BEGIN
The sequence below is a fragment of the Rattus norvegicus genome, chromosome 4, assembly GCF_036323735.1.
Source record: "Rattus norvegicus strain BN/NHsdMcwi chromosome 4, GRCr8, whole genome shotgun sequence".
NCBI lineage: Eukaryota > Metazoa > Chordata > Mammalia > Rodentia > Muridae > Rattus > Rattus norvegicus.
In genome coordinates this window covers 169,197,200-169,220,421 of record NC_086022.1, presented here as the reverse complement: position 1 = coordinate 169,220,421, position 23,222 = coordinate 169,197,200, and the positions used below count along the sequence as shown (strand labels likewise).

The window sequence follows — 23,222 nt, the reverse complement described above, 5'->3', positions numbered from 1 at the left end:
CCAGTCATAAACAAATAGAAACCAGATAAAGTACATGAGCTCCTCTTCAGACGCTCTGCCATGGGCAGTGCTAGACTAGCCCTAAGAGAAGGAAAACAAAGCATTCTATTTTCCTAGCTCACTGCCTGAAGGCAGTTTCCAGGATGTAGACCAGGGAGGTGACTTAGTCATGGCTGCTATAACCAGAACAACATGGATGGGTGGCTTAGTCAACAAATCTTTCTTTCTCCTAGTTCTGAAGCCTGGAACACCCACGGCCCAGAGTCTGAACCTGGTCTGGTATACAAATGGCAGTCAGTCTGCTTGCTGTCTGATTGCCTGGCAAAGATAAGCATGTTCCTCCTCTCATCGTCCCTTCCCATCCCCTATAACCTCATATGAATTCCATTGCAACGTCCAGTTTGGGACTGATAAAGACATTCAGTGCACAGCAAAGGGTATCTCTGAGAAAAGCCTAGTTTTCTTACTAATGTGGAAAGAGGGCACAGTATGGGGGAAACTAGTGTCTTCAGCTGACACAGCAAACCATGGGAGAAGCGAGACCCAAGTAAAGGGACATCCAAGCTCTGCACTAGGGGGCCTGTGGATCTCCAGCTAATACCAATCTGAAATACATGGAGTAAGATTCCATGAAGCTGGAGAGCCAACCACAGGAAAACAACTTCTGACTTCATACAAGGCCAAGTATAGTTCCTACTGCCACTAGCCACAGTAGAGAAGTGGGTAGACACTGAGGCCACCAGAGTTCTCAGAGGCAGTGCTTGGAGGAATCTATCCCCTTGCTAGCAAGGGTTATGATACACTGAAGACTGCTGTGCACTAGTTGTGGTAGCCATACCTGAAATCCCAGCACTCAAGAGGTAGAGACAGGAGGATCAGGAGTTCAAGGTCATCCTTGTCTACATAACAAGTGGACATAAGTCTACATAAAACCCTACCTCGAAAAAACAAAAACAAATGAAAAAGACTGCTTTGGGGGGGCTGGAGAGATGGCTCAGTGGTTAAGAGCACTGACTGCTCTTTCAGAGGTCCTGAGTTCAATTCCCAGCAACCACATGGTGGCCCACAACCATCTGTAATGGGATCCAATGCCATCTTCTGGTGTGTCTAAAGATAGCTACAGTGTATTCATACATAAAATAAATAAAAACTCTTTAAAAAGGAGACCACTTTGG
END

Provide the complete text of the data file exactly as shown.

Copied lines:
The sequence below is a fragment of the Rattus norvegicus genome, chromosome 4, assembly GCF_036323735.1.
Source record: "Rattus norvegicus strain BN/NHsdMcwi chromosome 4, GRCr8, whole genome shotgun sequence".
NCBI lineage: Eukaryota > Metazoa > Chordata > Mammalia > Rodentia > Muridae > Rattus > Rattus norvegicus.
In genome coordinates this window covers 169,197,200-169,220,421 of record NC_086022.1, presented here as the reverse complement: position 1 = coordinate 169,220,421, position 23,222 = coordinate 169,197,200, and the positions used below count along the sequence as shown (strand labels likewise).

The window sequence follows — 23,222 nt, the reverse complement described above, 5'->3', positions numbered from 1 at the left end:
CCAGTCATAAACAAATAGAAACCAGATAAAGTACATGAGCTCCTCTTCAGACGCTCTGCCATGGGCAGTGCTAGACTAGCCCTAAGAGAAGGAAAACAAAGCATTCTATTTTCCTAGCTCACTGCCTGAAGGCAGTTTCCAGGATGTAGACCAGGGAGGTGACTTAGTCATGGCTGCTATAACCAGAACAACATGGATGGGTGGCTTAGTCAACAAATCTTTCTTTCTCCTAGTTCTGAAGCCTGGAACACCCACGGCCCAGAGTCTGAACCTGGTCTGGTATACAAATGGCAGTCAGTCTGCTTGCTGTCTGATTGCCTGGCAAAGATAAGCATGTTCCTCCTCTCATCGTCCCTTCCCATCCCCTATAACCTCATATGAATTCCATTGCAACGTCCAGTTTGGGACTGATAAAGACATTCAGTGCACAGCAAAGGGTATCTCTGAGAAAAGCCTAGTTTTCTTACTAATGTGGAAAGAGGGCACAGTATGGGGGAAACTAGTGTCTTCAGCTGACACAGCAAACCATGGGAGAAGCGAGACCCAAGTAAAGGGACATCCAAGCTCTGCACTAGGGGGCCTGTGGATCTCCAGCTAATACCAATCTGAAATACATGGAGTAAGATTCCATGAAGCTGGAGAGCCAACCACAGGAAAACAACTTCTGACTTCATACAAGGCCAAGTATAGTTCCTACTGCCACTAGCCACAGTAGAGAAGTGGGTAGACACTGAGGCCACCAGAGTTCTCAGAGGCAGTGCTTGGAGGAATCTATCCCCTTGCTAGCAAGGGTTATGATACACTGAAGACTGCTGTGCACTAGTTGTGGTAGCCATACCTGAAATCCCAGCACTCAAGAGGTAGAGACAGGAGGATCAGGAGTTCAAGGTCATCCTTGTCTACATAACAAGTGGACATAAGTCTACATAAAACCCTACCTCGAAAAAACAAAAACAAATGAAAAAGACTGCTTTGGGGGGGCTGGAGAGATGGCTCAGTGGTTAAGAGCACTGACTGCTCTTTCAGAGGTCCTGAGTTCAATTCCCAGCAACCACATGGTGGCCCACAACCATCTGTAATGGGATCCAATGCCATCTTCTGGTGTGTCTAAAGATAGCTACAGTGTATTCATACATAAAATAAATAAAAACTCTTTAAAAAGGAGACCACTTTGG